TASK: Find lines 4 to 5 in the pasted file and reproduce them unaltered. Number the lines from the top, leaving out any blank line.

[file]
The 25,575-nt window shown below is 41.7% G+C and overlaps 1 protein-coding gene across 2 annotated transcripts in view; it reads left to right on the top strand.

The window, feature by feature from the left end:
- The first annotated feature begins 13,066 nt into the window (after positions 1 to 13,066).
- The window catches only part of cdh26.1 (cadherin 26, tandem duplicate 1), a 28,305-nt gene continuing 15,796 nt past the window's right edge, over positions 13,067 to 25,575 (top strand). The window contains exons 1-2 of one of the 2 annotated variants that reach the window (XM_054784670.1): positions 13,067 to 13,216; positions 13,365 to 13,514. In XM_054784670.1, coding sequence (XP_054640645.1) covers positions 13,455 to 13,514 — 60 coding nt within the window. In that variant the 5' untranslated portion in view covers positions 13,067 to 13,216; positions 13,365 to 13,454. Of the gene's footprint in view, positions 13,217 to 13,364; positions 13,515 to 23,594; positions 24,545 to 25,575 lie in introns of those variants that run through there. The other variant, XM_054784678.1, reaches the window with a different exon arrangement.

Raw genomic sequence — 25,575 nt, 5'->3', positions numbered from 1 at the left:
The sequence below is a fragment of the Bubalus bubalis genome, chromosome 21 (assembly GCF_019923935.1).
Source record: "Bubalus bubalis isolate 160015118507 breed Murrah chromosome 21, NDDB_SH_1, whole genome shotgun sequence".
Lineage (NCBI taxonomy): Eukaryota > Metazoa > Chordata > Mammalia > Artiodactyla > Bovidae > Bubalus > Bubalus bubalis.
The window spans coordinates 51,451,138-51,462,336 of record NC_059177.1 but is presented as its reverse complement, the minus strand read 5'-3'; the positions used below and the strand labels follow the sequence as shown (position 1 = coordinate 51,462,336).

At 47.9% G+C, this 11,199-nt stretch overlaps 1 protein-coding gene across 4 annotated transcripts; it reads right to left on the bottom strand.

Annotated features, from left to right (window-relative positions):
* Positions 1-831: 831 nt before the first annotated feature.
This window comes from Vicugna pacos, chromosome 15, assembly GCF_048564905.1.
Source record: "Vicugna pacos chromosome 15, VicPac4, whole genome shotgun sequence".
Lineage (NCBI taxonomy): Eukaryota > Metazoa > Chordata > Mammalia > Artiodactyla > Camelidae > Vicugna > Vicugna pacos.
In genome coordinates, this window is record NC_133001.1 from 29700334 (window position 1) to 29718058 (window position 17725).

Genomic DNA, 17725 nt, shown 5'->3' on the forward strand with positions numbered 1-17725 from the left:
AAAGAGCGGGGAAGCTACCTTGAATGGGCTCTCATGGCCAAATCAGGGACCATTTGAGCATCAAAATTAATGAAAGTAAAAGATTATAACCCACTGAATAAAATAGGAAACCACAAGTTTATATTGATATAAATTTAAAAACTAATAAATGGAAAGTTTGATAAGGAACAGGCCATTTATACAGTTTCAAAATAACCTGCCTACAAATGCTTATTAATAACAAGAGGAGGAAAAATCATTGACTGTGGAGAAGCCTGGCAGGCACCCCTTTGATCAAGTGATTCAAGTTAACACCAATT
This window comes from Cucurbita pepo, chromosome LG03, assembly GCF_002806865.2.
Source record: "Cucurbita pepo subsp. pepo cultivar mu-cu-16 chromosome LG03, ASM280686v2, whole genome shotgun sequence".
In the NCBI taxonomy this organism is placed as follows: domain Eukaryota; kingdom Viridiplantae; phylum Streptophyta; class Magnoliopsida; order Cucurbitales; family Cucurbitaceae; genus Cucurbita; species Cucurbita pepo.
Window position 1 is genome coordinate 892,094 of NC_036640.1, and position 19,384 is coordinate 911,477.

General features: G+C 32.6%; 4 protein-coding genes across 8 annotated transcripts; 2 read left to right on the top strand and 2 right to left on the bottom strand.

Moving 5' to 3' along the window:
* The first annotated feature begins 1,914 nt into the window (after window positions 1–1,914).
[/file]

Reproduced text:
- The window catches only part of cdh26.1 (cadherin 26, tandem duplicate 1), a 28,305-nt gene continuing 15,796 nt past the window's right edge, over positions 13,067 to 25,575 (top strand). The window contains exons 1-2 of one of the 2 annotated variants that reach the window (XM_054784670.1): positions 13,067 to 13,216; positions 13,365 to 13,514. In XM_054784670.1, coding sequence (XP_054640645.1) covers positions 13,455 to 13,514 — 60 coding nt within the window. In that variant the 5' untranslated portion in view covers positions 13,067 to 13,216; positions 13,365 to 13,454. Of the gene's footprint in view, positions 13,217 to 13,364; positions 13,515 to 23,594; positions 24,545 to 25,575 lie in introns of those variants that run through there. The other variant, XM_054784678.1, reaches the window with a different exon arrangement.

Raw genomic sequence — 25,575 nt, 5'->3', positions numbered from 1 at the left: